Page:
Didn't know this was even scam, but lots of helpful responses here. To add to what praemunire said: Whether I get a call claiming to be my bank, or I get an email claiming to be Google, I never call right back at that number or click on the link. I'd find Lt. Harris' number at the police station myself, or I'd go into my Google security settings myself. But I take one step before that if I have a phone number: I google the number. If it's a scam, sometimes it will show up on those "who called me?" websites where other people log complaints of suspicious calls. Or, if it doesn't appear on a government directory, etc., then I will be suspicious.

The 206 area code means nothing - savvy phone scammers can "spoof" any phone number they want to appear on your caller ID. This "Lt. Steven Harris" probably spoofs other area codes to match the area codes of all his prospective victims. I read a fascinating article about how some guy's phone number was "spoofed" and people thought he was calling them for scams, but it wasn't him. So he had to live with people constantly calling him at home, yelling at him for trying to scam them, when he had nothing to do with it. The guy gave up and changed his phone number because there was nothing he could do about it.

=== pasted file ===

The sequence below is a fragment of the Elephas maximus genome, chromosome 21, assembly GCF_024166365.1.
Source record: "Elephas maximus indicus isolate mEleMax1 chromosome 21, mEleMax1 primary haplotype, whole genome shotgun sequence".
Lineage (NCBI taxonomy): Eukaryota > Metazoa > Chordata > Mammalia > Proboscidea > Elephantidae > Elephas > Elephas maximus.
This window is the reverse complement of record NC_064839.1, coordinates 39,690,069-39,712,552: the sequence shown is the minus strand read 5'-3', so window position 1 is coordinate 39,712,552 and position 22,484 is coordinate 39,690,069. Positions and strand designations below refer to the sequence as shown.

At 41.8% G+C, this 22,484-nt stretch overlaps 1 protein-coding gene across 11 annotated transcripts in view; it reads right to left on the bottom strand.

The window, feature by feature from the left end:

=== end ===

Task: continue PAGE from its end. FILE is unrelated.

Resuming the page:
posted by AppleTurnover at 4:53 PM on February 26, 2018


Or, as it turns out, you could've simply googled "Lt. Steven Harris" and clicked the top result.
posted by AppleTurnover at 4:56 PM on February 26, 2018 [5 favorites]


Consider also that they simply want to record you saying "yes," and keep a careful eye on financials moving forward"
posted by Rube R. Nekker at 5:52 PM on February 26, 2018 [4 favorites]


They definitely pick the court based on the number they're calling. I got a call on my google voice number (area 253) claiming I'd missed jury duty and to call the Pierce County Sheriff's department. But I'm in the 206 in King County, and haven't even been to Pierce in a few years; I certainly hadn't ever registered to vote there.
posted by Sunburnt at 8:32 AM on February 27, 2018


Never call back a number you suspect to be a scam either, there's one that depends on you calling back to yell at them and them charging you sky high rates for the call.
posted by Sebmojo at 6:27 PM on February 27, 2018